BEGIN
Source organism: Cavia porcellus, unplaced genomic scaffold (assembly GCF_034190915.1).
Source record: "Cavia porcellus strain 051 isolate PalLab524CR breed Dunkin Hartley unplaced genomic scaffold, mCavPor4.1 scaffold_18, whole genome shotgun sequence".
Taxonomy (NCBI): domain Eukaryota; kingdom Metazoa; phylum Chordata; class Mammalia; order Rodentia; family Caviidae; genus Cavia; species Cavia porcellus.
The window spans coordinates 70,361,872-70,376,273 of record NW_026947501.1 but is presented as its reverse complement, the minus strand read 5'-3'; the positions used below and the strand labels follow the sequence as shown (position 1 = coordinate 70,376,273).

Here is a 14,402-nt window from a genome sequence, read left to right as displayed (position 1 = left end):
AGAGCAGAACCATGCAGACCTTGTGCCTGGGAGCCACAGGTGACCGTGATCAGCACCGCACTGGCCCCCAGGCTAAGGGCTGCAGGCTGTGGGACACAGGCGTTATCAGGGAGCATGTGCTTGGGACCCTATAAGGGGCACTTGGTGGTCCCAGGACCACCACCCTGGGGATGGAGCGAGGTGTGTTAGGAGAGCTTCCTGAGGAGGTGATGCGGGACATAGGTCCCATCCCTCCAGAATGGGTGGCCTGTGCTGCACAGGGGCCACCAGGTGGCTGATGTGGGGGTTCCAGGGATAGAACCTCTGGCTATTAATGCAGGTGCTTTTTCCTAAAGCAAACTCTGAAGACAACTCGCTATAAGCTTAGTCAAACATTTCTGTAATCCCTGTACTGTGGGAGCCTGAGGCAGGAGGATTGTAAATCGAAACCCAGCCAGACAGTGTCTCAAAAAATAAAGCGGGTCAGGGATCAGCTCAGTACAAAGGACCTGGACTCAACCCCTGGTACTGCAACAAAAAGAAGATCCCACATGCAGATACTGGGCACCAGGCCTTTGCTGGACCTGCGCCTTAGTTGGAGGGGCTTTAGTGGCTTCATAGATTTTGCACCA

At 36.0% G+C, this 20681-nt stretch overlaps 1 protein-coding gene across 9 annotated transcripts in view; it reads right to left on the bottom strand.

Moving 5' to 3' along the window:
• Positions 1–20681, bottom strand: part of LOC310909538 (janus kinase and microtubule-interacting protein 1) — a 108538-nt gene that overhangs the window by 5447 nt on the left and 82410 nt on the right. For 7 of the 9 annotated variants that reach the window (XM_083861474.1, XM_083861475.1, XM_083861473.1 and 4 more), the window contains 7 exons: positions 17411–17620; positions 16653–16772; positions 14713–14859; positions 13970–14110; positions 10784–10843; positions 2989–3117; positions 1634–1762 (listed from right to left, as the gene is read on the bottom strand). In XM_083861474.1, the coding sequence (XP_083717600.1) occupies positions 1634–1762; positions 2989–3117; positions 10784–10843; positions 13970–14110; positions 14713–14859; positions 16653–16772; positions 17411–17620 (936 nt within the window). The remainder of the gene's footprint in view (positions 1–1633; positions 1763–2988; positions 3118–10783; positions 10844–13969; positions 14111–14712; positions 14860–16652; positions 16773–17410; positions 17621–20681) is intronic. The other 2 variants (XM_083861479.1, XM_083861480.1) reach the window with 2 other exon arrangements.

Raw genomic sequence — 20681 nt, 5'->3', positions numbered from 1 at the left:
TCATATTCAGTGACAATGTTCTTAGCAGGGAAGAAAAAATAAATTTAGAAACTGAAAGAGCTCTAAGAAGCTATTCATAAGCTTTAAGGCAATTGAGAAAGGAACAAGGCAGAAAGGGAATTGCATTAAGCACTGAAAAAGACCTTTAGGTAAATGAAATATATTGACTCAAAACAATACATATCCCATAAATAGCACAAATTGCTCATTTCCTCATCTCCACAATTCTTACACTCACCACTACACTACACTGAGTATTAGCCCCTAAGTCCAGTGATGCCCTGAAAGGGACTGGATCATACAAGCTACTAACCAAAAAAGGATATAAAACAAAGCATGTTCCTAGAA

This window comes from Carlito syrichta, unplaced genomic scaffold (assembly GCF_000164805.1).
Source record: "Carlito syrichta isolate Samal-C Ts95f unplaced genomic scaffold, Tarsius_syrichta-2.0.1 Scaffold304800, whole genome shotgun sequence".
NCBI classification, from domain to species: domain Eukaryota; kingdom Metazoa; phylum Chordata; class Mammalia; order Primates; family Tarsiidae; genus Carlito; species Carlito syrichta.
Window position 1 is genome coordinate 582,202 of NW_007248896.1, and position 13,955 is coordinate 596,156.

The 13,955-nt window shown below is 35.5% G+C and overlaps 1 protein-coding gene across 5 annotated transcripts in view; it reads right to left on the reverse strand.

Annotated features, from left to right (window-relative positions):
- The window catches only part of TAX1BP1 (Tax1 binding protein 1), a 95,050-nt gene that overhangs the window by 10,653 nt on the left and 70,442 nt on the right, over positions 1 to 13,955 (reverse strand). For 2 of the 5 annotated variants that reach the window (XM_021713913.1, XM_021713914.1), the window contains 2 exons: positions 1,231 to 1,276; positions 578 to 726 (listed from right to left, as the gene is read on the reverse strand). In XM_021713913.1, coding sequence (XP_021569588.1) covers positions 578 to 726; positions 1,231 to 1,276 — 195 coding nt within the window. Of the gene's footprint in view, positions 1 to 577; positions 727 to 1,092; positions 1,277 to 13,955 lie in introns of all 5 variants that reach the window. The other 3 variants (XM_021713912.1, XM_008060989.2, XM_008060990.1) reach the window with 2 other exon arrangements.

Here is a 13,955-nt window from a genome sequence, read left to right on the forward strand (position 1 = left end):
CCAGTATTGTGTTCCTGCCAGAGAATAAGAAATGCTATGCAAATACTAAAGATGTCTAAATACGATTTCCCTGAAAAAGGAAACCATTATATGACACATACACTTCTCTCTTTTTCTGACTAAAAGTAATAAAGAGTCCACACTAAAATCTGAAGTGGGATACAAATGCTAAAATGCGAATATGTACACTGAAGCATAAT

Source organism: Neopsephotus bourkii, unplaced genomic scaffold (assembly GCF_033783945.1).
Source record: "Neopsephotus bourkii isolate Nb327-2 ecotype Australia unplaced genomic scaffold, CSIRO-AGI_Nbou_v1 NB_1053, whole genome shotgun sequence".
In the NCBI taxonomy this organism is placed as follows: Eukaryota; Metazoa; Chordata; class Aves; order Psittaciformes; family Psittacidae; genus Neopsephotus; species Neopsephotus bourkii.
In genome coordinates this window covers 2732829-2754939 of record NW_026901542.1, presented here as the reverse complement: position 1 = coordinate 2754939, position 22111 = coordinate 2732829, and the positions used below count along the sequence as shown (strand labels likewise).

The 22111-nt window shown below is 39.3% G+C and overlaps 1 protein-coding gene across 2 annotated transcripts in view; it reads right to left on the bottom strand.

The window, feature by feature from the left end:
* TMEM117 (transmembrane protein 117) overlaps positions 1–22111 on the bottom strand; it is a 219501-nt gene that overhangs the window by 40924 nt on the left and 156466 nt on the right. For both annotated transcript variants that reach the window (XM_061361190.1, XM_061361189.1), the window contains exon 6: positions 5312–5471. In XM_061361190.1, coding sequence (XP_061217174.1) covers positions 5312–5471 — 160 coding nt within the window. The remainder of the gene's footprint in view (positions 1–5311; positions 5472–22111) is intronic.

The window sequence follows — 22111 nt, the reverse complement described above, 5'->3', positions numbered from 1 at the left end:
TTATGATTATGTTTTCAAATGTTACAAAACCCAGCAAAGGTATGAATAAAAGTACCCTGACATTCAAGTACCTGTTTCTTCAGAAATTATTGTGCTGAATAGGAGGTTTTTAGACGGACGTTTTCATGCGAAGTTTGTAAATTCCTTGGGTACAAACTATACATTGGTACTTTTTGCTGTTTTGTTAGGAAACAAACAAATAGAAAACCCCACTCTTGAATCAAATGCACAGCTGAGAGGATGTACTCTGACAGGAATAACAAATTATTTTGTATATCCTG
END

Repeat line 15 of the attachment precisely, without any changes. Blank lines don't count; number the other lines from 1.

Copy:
Window position 1 is genome coordinate 582,202 of NW_007248896.1, and position 13,955 is coordinate 596,156.